3. Halina poses a question: “Can we have zealots of sustainable consumption who wear well-tailored high quality clothes (which last for decades), shave their legs (that one is for women), get stylish haircuts, and enjoy schmoozing in cafes of large cities instead of fixing their own backed-up plumbing?” Most people would like the answer to be “yes!”, but this possibility is by no means a given.

    To illustrate our conundrum, let’s put Halina’s question in the context of ecological footprint analysis. (Your ‘ecological footprint’ is the physical area of productive ecosystems required to produce the bio-resources that you consume and to and assimilate just your carbon wastes.)

    The average North American depends on about 7 hectares of average productive ecosystems to ‘sustain’ his/her lifestyle–that’s about 17 acres (BTW, who’s taking care of ‘your’ 17 acres?). However, there are only about 1.7 hectares (4 acres) per person of productive ecosystems on the entire planet. Clearly we wealthy consumers are ‘appropriating’ much more than our fair share of global life support through our purchases. In fact, the global average human eco-footprint is around 2.6 hectares and the 50% ‘overshoot’ implied by these numbers is the driver of–and a nearly sufficient explanation for–today’s gross pollution, land degradation, climate change, biodiversity loss (etc., etc.).

    Several things spring immediately from this analysis. Here are just five:

    1) Consider the dramatic global inequity conferred by money wealth. Rich consumers indirectly purchase a grossly inflated share of the ecosphere through the global marketplace — 7 hectares worth, half of which is their per capita carbon footprint. The poorest people survive on the productive and assimilative capacities of as little as half or 1/3 hectare (less than an acre).

    2) The eco-footprints of typical high-income cities are hundreds of times larger than their political or built-up areas. Cut off from their ecological hinterlands, cities would simultaneously starve and suffocate. Questions: Are Halina’s “large cities” biophysically sustainable and, if not, what is the appropriate scale and spatial design for an ecologically sustainable city?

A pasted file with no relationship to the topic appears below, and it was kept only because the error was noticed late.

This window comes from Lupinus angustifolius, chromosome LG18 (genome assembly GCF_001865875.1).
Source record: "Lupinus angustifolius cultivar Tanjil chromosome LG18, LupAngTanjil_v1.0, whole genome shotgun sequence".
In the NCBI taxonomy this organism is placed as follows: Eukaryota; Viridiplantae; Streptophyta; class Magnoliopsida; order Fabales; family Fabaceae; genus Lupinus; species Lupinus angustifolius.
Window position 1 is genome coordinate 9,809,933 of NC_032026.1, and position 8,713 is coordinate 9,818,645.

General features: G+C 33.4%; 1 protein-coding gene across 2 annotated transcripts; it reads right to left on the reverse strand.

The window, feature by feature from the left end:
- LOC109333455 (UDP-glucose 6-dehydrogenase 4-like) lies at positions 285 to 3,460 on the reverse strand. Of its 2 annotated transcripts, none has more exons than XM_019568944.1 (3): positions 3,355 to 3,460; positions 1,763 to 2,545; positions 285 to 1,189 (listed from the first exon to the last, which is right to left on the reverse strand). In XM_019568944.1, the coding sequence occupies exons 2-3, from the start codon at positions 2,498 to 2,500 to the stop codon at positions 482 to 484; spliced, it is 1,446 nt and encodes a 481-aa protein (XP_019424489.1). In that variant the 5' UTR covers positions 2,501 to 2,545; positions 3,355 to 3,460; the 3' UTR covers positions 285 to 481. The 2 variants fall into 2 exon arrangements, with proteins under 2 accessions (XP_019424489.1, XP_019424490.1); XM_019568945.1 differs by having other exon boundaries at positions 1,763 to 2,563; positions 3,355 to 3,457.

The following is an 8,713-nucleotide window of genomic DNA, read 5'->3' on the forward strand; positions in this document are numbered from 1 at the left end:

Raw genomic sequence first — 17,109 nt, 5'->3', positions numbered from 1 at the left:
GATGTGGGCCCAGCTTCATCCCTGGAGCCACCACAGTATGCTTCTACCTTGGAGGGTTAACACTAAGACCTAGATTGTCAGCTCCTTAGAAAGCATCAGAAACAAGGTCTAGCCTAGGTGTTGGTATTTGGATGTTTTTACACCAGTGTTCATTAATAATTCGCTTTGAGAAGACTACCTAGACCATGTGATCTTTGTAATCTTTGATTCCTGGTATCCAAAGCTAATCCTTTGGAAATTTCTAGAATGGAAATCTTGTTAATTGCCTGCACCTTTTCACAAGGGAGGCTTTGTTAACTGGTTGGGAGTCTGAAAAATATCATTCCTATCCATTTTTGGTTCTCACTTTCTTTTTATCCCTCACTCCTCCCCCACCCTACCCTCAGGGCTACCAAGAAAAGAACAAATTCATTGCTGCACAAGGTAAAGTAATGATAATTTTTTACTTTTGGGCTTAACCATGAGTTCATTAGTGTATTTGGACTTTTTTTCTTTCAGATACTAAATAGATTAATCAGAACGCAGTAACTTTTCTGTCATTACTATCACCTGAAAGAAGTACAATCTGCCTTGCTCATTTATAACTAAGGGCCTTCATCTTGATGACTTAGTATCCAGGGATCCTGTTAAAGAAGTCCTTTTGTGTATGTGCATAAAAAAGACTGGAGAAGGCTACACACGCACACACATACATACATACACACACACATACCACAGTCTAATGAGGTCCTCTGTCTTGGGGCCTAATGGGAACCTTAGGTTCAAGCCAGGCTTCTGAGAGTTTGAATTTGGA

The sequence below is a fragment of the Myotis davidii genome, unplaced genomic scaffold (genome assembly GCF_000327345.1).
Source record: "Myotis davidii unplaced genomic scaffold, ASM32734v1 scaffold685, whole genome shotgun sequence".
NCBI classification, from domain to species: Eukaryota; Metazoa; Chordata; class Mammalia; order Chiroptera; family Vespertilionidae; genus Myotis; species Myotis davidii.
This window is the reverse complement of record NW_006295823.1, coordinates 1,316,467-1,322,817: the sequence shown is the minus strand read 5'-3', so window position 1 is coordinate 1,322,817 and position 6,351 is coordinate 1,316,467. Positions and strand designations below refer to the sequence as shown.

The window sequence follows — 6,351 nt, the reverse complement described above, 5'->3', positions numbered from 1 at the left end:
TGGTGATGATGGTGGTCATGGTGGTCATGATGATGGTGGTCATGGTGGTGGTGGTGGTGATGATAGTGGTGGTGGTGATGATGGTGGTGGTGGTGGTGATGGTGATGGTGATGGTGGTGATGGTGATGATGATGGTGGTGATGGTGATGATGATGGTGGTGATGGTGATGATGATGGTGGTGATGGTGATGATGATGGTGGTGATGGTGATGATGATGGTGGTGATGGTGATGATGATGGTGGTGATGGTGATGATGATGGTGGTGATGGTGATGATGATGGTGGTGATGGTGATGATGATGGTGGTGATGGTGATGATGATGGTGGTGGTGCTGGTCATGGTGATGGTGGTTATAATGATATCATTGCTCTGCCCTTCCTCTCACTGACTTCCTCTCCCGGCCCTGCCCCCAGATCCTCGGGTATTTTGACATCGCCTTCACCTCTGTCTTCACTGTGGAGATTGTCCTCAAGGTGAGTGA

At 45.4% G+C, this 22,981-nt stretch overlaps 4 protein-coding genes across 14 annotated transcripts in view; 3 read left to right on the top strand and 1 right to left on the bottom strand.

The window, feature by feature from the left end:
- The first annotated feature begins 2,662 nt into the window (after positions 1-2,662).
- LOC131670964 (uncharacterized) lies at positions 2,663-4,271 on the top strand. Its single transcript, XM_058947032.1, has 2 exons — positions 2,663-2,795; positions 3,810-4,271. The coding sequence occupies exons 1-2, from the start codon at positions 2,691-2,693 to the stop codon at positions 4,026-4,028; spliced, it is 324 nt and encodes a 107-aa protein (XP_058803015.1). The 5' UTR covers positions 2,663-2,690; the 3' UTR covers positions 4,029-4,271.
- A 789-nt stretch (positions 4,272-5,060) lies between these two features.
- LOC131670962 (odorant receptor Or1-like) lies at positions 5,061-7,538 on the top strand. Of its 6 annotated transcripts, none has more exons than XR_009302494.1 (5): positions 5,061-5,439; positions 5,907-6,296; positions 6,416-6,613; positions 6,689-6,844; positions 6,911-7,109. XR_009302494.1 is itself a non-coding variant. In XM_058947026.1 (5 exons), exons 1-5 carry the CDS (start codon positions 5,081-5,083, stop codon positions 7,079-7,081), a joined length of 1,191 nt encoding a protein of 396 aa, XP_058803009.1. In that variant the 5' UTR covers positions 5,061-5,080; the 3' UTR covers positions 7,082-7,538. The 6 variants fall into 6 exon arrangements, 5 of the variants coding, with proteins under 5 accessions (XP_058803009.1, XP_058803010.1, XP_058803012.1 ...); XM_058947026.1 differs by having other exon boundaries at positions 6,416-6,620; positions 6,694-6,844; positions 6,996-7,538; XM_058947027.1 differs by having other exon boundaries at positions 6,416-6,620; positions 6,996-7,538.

3) We can can set down a rough biophysical standard that must be met by Halina’s fashionbable ‘zealots of sustainable consumption’ if they can legitimately lay claim to living sustainable lifestyles. ‘One Earth Living’ would require an eco-footprint of only 1.7 average hectares per capita. Hence, for equitable sustainability on this single finite planet, one could enjoy “well-tailored high quality clothes (which last for decades), shave [one’s] legs (that one is for women), get stylish haircuts, and enjoy schmoozing in cafes” if and only if the material and energy flows needed to support this things required the productivity of only 1.7 hectares (4 acres).

    4) It follows that to become Halina’s fashionably sustainable consumers, average North Americans would have to employ technologies and adopt lifestyles that would enable them to live on only 24% of the energy and material required to support their present lifestyles. To put it another way, we will have to reduce our per capita ecological footprints (i.e., material consumption) by about 76% to achieve Halina’s ideal of ‘fashionable sustainability’.

    5) We have a lot of work to do.

  4. Bravo Bill Reese for adding in the metrics, taking my prior point into tangible measurements. A couple of extensions then:

    1. The role of income levels is a very worthy topic because every dollar earned is almost always a dollar spend, and almost all dollars spent have some ecological footprint implication. So how do we address our society, where most every union and individual scrabbles for increasing income well an order of magnitude or more above a semblance of sustainability? My group has tested sorter work weeks and half-FTE’s, which in principle are warmly received until it comes to the topic of commensurate reduction of income. We see exceptions but they are outliers. Income, even though subject to classic social desirability bias, appears to become an end in itself. And the accounting of ‘ecological footprint’ models are very deficient about large block of income expenditure revolving around investments, retirement accounts, charitable giving and other missing variables in footprint calculations. I observe that while different spending has different levels of impact, the distinctions are modest compared to not spending at all; furthermore any earning necessarily results in spending, even if it is parked in a bank.

    2. To my mind, 76% reduction is achievable. But remember this is “average American” baseline – say about $50K, an average which is pulled up by the very wealthy. My sense is that the 76% reduction from the “average” lacks desirable nuance, that it may be more meaningful to put it at individual level “limits” uniformly shared. One challenge here is discerning the social justice not only within the industrialized national societies but every world citizen equability. This means taking on American entitlements.

    Comprehensively it is indeed “a super wicked problem”. So while I also agree with the utility of Bill’s metrics, I suspect they understate the breadth of reduction required of the higher income entitled income recipients.

    What do you think, Bill, is it possible, or is it hopeless?

    Tom Bowerman